Rev. Deborah L. Johnson goes deep in her new book
Rev. Deborah L. Johnson answers the phone with a crackly voice. She apologizes for the froggy throat and explains that she just got sick—right in the middle of some important work in Washington D.C. Johnson, the founder of Inner Light Ministries in Soquel and a powerful speaker and activist, is in the nation’s capitol lobbying for the passage of the Employment Non-discrimination Act and the Local Hate Crimes Act. Both are pieces of legislation that would hopefully thwart how some gays are mistreated.
A minister and a lobbyist? You don’t always see that. Oh, sure, there are the religious leaders like Pat Robertson, James Dobson and Jerry Falwell who have bold, loud voices in the media. But a reverend who’s speaking in support of protecting gays? Yes. That’s Rev. Johnson, who is gay, herself. As a black, gay, progressive minister, Johnson may be considered a minority among her religious brothers and sisters. But there are many others like her, or similar to her, whose voices are quieter than those of say, Robertson. That’s why she and 250 other clergy members are in the nation’s capitol rallying for what they believe in.
It’s this part of Johnson—the spiritual and the political—that she shares in her new book, “Your Deepest Intent,” just released by Sounds True publishers. In it, Johnson reveals a series of letters that she claims were given to her from “Spirit,” (a.k.a. God). “Your Deepest Intent” reads like a meditation book, with usually two entries per page. A reader can flip to any part of the book and read a daily inspiration. The topics are broad, but all are spiritual in nature, and some have a political flair to them.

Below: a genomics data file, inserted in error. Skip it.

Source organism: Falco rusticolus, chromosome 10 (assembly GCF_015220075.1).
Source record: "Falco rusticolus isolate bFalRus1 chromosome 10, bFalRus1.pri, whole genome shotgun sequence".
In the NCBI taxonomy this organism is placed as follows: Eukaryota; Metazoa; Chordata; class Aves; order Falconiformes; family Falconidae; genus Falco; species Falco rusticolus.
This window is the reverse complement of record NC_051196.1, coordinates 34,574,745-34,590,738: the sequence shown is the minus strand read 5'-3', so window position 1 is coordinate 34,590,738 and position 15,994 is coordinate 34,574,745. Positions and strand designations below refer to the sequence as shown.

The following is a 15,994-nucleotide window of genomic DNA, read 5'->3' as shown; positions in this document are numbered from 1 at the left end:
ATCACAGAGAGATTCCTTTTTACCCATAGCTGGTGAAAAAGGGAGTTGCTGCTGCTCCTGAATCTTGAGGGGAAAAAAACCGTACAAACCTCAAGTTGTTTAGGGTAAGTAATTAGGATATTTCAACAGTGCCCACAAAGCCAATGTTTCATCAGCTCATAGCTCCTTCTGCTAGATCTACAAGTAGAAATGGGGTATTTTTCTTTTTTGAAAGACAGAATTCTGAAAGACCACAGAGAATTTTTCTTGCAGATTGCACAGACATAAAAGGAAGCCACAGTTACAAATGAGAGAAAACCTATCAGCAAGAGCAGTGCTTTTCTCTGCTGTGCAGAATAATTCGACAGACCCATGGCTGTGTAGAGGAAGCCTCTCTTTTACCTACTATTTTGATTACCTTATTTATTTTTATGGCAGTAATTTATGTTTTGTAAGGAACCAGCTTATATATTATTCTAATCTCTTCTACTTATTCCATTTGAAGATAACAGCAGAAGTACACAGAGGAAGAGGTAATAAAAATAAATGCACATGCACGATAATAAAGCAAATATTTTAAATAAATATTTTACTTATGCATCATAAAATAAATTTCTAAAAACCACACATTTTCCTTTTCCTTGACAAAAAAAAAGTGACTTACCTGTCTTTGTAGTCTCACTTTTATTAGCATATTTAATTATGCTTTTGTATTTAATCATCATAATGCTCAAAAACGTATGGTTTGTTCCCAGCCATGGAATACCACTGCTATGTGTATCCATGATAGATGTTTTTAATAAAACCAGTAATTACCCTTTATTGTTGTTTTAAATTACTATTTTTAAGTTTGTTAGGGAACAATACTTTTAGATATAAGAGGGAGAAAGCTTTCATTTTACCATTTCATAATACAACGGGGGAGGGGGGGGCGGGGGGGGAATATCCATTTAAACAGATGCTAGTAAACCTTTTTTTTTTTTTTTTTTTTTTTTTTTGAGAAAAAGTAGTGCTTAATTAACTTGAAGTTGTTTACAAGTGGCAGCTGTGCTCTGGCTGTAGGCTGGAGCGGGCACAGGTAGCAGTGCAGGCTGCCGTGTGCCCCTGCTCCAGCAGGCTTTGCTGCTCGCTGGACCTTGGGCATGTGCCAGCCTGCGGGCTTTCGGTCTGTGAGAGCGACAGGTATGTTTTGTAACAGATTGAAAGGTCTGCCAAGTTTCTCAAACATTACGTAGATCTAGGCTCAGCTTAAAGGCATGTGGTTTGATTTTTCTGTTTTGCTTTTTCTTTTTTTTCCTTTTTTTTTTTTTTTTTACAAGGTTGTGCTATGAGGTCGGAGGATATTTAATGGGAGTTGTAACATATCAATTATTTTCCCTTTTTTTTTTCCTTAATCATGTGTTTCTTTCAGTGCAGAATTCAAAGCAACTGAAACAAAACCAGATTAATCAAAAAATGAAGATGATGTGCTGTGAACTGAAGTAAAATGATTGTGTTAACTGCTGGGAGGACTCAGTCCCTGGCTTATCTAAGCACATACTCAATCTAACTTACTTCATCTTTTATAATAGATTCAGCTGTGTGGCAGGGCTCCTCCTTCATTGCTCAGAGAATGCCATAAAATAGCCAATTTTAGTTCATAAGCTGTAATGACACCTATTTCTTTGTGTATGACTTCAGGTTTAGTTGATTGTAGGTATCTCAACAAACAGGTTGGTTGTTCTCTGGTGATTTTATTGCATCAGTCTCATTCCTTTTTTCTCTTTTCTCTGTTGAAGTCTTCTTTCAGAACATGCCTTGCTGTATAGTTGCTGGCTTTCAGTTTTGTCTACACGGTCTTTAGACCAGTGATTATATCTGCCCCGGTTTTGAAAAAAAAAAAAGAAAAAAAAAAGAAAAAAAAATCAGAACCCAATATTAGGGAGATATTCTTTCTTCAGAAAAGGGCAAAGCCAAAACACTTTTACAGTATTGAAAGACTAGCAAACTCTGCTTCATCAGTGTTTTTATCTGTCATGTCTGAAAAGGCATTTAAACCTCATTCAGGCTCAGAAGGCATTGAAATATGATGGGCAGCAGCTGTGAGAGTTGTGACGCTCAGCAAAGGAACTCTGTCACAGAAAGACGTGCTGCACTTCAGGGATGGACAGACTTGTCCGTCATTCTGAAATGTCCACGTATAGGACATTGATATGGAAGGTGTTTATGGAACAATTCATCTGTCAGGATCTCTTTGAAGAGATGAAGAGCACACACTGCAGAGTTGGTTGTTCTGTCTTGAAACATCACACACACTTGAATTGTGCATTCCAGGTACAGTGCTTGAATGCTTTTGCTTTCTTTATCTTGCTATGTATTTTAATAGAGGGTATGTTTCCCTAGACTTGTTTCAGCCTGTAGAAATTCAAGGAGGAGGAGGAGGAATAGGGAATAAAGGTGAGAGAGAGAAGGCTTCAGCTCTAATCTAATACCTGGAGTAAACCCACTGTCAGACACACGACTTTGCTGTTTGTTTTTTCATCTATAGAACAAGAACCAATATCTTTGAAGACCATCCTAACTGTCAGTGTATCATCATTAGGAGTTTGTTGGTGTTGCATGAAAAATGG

We asked Johnson to explain the inspiration behind the book as well as her “deepest intent.” Read on:
Good Times: You’re a reverend of an omni-faith church. What do you mean by omni-faith and do you personally belong to any one particular faith?
Rev. Deborah L. Johnson: Some groups refer to themselves as interfaith. That usually means a representation of various organized religious traditions. We believe faith is too big to be confined to religion. People who come to Inner Light are from all paths. I was raised a very fundamentalist Christian. I am now what they call a metaphysical or New Thought minister. The New Thought movement is an offshoot of Protestantism and I’d say that the primary difference is that instead of it being a religion about Jesus, we want to be a religion of Jesus. … Whatever it is that he knew and understood, we try to live out those principles. The Bible is my favorite sacred text, but it’s not the only sacred text that we use in the ministry. … We really believe in a global oneness and have respect for other religious groups and traditions so we don’t try to convert people.
GT: Tell me about this idea of “Deepest Intent.” What does that mean and what is it?
DJ: Deepest Intent is the place where we integrate our thoughts, our actions, our speech, our conversation. When people think of intent, they usually think of just some objective they want to manifest, but intent is really more than that. It takes into consideration what you’re going to do and why you’re going to do it and how you think you’re going to do it and what do you think is going to be the result of it. … The premise of the book is that it’s more important that your intent be pure than it is for any part of the goal to be accomplished.
GT: What is your Deepest Intent?
DJ: My Deepest Intent is to live my purpose to its highest. I think that purpose is that I have always been a visionary. I’ve always been noted as a progressive person and especially a bridge builder in moving
people toward oneness, and I really believe that’s why I’m here, to bring about a message of oneness.
GT: What does it mean for someone to find their